Cataract Surgery: Prologue

On 9 May, I went for my pre-op physical. As I am in good shape except for the deficiencies due to the stroke, this took little time.

While each of us will have a slightly different experience, there are some things that are apparently common to this procedure. These are:

1) Two days before surgery, administration of two different kinds of eye drops four times a day begins. One is an antibiotic, administered on a prophylactic basis; the other is a non-steroid anti-inflammatory.

2) The day of surgery, at some point subsequent thereto, a third eye drop is introduced to be administered along with the other two four times a day. This is Prednisone. When it is time to administer the eye drops for the first time, the patch comes off the surgery eye. I am told improvement in vision will be noticeable at this time.

3) That night, and for three nights following, an eye patch is to be worn to bed. This would amuse my wife, were she living.

4) There will be a follow up appointment. In my case, it will be the next day. At this appointment, I will be advised the length of time to continue the eye drops.

5) There is no need to wear the eye patch during the day after the day of surgery unless advised otherwise. Sunglasses to be worn if going outside.

That’s about it. My second surgery is now scheduled for June 24, when we repeat some or all the above. Hope this is helpful to fnord and PP, as well as anyone else facing such surgery.

Almost forgot: a driver will be needed the day of surgery and for the follow up. 

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5 responses to “Cataract Surgery: Prologue

  1. We’ll be thinking about you this next Monday and you can bet we’ll be anxious to hear from you when you’re comfortable enough and it’s all safe to check in here.

    I was given a minor talkin’ to by my daughter last night. She is sure that I have just been putting off taking care of things like cataract surgery, etc. Her words, “If it’s bothering you, get it fixed!” I bit my tongue to keep from telling her how many things bother and how many fixes might be required. 🙂 I find no redemption in complaining about getting older and all that comes along with that, thus depriving her of those experiences when the time is right. All things in their own time. Besides, by the time you get here you are too often jolted with the fact that you were lucky enough to make it this far and blessings aren’t always clearly identified. Sometimes you have to stop and ponder before you find the roses and are able to smell them — I am grateful for each ‘bother.’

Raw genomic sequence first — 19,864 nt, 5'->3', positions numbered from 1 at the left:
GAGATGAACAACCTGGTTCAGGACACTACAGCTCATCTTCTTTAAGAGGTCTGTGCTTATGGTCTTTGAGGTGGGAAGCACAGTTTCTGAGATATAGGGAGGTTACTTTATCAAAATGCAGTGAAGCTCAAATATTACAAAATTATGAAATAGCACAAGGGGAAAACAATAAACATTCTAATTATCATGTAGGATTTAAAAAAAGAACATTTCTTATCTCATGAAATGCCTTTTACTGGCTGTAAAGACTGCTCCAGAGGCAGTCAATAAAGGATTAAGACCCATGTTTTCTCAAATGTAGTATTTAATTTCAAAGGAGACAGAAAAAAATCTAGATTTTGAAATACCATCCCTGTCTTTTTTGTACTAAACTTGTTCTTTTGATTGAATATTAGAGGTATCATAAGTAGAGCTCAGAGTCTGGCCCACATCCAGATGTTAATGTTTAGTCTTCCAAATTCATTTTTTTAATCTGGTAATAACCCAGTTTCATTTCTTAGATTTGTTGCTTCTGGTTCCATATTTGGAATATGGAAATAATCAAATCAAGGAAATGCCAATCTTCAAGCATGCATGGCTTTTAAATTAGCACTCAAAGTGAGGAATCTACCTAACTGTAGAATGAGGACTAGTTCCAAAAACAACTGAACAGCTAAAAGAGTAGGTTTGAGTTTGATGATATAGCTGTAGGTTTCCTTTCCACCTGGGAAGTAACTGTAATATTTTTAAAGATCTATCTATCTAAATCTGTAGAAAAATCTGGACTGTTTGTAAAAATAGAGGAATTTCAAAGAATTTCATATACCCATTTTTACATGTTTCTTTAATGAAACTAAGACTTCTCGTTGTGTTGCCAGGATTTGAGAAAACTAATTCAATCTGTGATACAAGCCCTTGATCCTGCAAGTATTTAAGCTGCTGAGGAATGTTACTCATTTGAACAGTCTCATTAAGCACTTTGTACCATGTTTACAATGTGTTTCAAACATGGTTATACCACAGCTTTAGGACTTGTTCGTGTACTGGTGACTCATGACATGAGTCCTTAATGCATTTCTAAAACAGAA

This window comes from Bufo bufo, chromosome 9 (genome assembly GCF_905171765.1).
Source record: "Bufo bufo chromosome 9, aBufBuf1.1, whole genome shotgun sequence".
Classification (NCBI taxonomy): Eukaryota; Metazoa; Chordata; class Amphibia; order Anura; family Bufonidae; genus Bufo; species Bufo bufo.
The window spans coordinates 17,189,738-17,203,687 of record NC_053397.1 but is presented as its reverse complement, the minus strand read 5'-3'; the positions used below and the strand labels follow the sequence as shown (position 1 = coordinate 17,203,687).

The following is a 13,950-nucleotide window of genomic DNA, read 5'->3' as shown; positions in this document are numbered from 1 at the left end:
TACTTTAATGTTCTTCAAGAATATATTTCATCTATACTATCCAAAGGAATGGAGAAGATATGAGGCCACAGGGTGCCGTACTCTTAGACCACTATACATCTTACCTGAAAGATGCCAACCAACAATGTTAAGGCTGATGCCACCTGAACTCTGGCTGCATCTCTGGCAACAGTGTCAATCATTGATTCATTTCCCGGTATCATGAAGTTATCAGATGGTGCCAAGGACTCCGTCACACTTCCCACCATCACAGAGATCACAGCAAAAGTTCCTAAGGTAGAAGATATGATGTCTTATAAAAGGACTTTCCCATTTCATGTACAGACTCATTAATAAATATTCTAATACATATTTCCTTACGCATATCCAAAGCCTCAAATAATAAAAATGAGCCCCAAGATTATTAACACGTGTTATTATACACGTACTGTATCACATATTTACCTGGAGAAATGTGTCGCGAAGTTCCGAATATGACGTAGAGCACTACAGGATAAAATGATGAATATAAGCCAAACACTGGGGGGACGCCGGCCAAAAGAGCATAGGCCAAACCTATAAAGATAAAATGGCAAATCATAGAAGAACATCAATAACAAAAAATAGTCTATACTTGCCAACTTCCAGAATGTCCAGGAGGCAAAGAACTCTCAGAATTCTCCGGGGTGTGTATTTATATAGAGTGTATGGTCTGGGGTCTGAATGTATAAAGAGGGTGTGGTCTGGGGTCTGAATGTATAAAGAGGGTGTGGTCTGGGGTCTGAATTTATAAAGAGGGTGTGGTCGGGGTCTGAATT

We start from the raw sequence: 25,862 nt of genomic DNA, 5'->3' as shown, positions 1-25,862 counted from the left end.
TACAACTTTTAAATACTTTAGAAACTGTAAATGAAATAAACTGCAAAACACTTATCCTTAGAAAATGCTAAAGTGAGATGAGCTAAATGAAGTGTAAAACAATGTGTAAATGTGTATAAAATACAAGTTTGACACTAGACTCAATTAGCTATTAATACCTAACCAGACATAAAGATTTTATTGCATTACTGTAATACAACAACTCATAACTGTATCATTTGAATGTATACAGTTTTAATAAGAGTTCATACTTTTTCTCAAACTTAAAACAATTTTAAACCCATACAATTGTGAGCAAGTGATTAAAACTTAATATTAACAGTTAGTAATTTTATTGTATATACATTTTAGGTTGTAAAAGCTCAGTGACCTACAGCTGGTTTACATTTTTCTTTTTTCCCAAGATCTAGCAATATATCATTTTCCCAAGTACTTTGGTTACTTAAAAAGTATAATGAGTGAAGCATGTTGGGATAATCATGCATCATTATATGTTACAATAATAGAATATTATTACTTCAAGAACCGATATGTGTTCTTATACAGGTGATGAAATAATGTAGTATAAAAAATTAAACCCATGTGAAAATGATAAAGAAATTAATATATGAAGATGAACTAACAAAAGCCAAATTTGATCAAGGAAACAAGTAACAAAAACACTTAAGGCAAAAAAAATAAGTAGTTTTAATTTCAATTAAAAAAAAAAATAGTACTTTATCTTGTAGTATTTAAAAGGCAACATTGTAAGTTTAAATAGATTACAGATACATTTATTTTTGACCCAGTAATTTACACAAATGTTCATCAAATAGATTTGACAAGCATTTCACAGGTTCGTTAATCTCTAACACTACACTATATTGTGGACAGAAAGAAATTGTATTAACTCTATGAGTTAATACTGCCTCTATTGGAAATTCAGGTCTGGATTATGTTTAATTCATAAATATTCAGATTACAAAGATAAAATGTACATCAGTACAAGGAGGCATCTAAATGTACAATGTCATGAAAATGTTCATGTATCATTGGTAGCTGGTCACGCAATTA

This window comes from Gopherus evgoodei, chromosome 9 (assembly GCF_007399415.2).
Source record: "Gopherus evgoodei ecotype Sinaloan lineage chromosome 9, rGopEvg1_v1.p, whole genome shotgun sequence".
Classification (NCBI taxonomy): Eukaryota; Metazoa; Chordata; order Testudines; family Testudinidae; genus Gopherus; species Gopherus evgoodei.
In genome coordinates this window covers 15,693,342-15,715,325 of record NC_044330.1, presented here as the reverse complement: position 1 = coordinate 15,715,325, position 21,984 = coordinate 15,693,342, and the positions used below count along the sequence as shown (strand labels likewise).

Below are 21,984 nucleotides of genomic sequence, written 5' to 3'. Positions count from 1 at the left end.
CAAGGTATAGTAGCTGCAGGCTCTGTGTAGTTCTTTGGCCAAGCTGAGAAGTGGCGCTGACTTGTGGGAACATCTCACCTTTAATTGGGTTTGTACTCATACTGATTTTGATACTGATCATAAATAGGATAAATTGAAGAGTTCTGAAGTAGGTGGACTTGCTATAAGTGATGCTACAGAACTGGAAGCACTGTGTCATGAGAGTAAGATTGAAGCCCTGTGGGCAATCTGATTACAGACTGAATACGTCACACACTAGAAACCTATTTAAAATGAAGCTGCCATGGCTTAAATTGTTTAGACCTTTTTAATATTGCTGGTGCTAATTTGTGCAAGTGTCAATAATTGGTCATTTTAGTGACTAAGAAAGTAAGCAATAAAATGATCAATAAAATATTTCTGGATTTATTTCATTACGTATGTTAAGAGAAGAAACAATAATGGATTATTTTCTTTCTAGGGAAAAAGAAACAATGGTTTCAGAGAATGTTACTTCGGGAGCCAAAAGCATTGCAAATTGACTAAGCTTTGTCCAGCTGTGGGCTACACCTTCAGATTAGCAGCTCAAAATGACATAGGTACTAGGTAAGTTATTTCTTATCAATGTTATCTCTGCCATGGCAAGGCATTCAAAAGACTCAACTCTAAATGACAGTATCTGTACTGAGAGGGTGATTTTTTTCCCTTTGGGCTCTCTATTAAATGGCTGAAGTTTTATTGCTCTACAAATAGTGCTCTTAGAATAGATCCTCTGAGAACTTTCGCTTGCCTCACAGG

Ah, youth. A time for everything.

    • My standard saying: If I’d known I was going to live this long, I’d have taken better care of myself.
      A question (actually an admission, followed by a question): For the first 62 years, I have never needed or used eye drops. Thus, my consternation when I started my regimen this morning and immediately had troubles due to, believe it or not, my eyelashes (I had two separate girlfriends in college tell me that they would kill for my eyelashes; I thought my leg was being pulled). Any suggestions on the best way to attack this? My next attempt will be trying holding the bottle sideways and getting a drop in the eye, hoping this will work. Part of the problem is the fact the right eye has little vision, so I can’t see the bottle straight on.

      • Two suggestions:

        1. Lie down flat and close your eyes. Put one drop in the inside corner of your eye right by the nose (this actually works best if you have another person to put the drop in place). When you open your eyes that drop automatically goes into the eye where you wanted it.

        2. Pull out your lower lid making it a cup. Put the drop(s) in the cup.

        Hubby starts blinking when the word eye drop is uttered. He is impossible! Number one works for him. I think either of the two above would solve the challenge of the long luscious eyelashes.

      • Attacking from the side, over the nose, worked much better. I’ll give your suggestions a try, fnord. Been doing the cup, maybe just not enough of one.
        Have to do these on my own, as younger not available most of the time. Neighbor to the North’s girlfriend has offered, but she has class, etc., and I want not to be any problem.
        I understand your hubby’s reaction. As to lashes, is not one (or more) on the lens of the glasses whenever cleaning them normal? 🙂

    • To say I can relate is meaningless, I agree with “if I had only knew!”.
      On a related note when I finally got by the heart thing I asked about my left eye? I am now blind in it because of blockage of the blood flow to that sights optic nerve. The Doctor offered to remove the eye if it was bothering me. I told him unless it was needed then I would endure it. But otherwise I do not want to have another surgery. It is my understanding too that eye injury is more painful then teeth so no thank you..